Partition 1616 separates secondary storage zone 1612s from the remainder of store 1610. Passages 1624m and 1624w extend through partition 1616 to communicate with men's service zone 1614m and women's service zone 1614w, respectively. Vertical displays 1670 and mirror 1678 are arranged on partition 1616, and display tables 1676 are provided to increase display area.
Men's service zone 1614m includes service counter 1618m and walkway 1620m located directly therebehind. Children's service counter 1618c is provided at one end of men's service counter 1618m. Behind walkway 1612m and opposite service counter 1618m is men's primary storage zone 1612m, comprising a plurality of rolling shelving units 1648m arranged on tracks 1645. Women's service zone 1614w includes service counter 1618w and walkway 1620w directly therebehind. Service counters 1618m and 1618w include two-tier countertops 1650m 1650w, respectively, and are substantially identical to counter 18 previously described. Cash/wrap area 1662 is located at one end of service counter 1618w. Behind walkway 1620w and opposite service counter 1618w is primary storage 1612w comprising a plurality of rolling shelving units 1648 arranged on tracks 1645. Fitting area 1622 is common to both men's and women's service zones 1614m and 1614w and includes benches 1668 upon which customers may sit while trying shoes. Store entrance 1628 provides customer access to fitting area 1622.
Each of shelving units 1648 includes a plurality of horizontal shelves upon which stock is placed. Further, each unit 1648 includes an end 1649 upon which are mounted vertical displays 1666, which comprise slatted surfaces into which brackets may be inserted to support display shoes.OPERATION
Prospective customers enter fitting area 22 through store entrance 28 and typically first browse at display shoes arranged on countertop 50, vertical displays 66, 70, and 72, and display tables 76. After deciding on the style shoe which he would like to try, the customer approaches counter 18 and requests a particular size and style shoe from a salesperson on walkway 20. The salesperson then enters storage zone 12 through passage 24 in partition 16 to retrieve the requested shoes and hand same over service counter 18 to the customer. While in storage zone 12, the salesman walks along aisle 40 until he arrives at the one of shelving units 48 containing the requested shoes. The salesman then moves rolling shelving units 48 to have access to the requested shoes which he removes from the shelving unit to return to service zone 14. The customer then tries the requested shoes while seated on one of seats 68.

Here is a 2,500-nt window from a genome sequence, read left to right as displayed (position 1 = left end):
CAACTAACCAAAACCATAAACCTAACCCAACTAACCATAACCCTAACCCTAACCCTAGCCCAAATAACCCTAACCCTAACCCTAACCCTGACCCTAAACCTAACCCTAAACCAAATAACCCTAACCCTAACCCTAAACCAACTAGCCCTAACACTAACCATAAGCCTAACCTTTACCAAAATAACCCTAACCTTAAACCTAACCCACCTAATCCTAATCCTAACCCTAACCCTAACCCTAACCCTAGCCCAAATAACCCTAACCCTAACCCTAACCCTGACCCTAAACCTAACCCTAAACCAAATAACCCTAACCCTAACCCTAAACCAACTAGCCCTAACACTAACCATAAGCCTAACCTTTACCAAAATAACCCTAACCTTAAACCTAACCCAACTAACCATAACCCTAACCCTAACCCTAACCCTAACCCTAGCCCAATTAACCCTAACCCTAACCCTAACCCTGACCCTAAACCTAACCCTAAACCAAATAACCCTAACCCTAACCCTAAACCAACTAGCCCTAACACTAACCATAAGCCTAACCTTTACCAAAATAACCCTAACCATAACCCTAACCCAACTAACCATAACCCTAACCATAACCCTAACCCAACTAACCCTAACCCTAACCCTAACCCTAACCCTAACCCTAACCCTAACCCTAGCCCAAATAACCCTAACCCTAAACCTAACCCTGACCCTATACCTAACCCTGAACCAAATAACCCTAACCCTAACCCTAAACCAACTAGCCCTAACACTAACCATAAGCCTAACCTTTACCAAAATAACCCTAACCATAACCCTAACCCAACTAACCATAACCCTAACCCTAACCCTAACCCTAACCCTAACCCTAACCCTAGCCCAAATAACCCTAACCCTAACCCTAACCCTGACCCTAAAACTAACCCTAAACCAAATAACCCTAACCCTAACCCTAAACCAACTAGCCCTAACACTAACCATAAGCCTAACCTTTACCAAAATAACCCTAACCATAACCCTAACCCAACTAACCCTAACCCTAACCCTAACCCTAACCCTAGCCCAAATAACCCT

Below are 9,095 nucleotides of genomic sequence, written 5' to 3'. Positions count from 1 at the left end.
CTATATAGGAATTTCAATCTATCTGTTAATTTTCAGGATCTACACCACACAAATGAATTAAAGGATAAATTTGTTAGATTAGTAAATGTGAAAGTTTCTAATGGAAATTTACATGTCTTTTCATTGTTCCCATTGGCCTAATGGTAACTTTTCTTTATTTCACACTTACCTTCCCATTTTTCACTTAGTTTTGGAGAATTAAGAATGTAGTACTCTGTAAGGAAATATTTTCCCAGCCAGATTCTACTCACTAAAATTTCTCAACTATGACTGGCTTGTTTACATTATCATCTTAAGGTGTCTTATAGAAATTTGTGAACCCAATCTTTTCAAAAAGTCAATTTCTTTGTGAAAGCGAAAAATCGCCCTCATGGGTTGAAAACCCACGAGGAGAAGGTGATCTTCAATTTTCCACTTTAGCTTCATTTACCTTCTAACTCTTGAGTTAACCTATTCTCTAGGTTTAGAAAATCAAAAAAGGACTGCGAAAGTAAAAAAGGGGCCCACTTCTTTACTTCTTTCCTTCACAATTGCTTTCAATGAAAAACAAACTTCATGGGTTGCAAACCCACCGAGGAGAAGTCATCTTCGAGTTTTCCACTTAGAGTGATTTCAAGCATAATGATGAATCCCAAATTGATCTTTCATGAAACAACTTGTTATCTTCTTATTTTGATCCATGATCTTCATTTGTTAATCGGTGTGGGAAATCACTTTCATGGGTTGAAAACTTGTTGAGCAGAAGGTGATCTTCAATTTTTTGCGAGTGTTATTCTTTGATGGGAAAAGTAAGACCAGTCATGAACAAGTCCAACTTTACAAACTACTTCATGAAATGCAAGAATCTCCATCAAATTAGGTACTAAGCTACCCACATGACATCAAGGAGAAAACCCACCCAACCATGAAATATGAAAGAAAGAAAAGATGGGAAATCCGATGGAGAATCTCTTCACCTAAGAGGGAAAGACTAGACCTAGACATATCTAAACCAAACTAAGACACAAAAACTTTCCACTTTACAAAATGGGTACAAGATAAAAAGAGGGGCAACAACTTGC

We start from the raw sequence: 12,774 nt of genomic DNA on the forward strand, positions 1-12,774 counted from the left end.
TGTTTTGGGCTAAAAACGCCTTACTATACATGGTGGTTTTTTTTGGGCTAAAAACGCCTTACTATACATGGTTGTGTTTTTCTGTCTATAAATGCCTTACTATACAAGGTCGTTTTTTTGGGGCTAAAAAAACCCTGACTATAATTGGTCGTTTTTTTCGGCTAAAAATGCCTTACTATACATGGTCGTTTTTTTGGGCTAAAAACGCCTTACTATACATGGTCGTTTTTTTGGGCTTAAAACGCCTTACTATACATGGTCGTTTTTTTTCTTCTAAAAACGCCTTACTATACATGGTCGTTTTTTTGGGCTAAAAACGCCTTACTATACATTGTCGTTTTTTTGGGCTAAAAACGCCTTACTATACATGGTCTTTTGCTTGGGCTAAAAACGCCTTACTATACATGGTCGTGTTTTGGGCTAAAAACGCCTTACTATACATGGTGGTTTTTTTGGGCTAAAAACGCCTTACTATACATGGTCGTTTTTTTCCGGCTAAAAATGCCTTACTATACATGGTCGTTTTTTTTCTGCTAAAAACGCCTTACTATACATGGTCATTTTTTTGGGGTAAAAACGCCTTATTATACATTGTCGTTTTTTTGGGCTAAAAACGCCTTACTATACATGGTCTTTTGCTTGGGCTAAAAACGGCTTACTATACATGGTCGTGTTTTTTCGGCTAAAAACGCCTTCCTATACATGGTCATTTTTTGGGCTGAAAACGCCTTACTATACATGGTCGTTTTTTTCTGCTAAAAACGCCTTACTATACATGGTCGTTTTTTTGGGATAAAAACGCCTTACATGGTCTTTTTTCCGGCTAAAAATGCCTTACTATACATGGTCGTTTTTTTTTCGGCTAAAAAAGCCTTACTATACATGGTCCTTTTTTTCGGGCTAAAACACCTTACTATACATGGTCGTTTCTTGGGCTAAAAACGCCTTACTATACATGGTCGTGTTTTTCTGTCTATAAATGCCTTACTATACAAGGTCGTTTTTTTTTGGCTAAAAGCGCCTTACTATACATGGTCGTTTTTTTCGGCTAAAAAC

While the first customer is trying his shoes, the salesperson may service a second customer. If the customer would like to try shoes of a different size and/or style than the first requested shoes, he makes a second request of the salesperson, who retrieves the second pair of requested shoes from the storage zone. The customer and salesman continue to interact, with the customer requesting and trying shoes and the salesman retrieving and handing over shoes, until the customer makes a purchasing decision. If the customer does not desire to make a purchase, all of the shoes are handed over to the salesperson who returns them to storage zone 12. If the customer desires to purchase shoes, both the customer and salesperson proceed to cash/wrap area 62 to complete the purchase. The unpurchased shoes are, of course, returned to the salesperson. After ringing the sale up on cash register 64, the salesperson bags the purchased shoes and hands them over service counter 18 to the customer who then exits store 10 through entrance 28.
When the stock within storage zone 12 is to be replenished, new stock is brought in through service entrance 38 and stored in appropriate positions in shelving units 48. Daily sales logs are completed and other office transactions carried out by a store manager at service desk 46 within storage zone 12.
The operation of alternative stores 810, 910, 1010, 1110, 1210, and 1310 are all similar to the operation of store 10, previously described. Consequently, a detailed explanation of their individual operations is unnecessary. Suffice it to say that customers enter fitting area X22 through store entrance X28 and interact with the salesperson standing on walkway X20 to make shoe purchasing decisions. More particularly, the customer requests shoes from the salesperson, who retrieves the requested shoes from storage zone X12 and hands the shoes over service counter X18 to the customer who tries the shoes. This interactive process continues until the customer decides whether or not to make a purchase.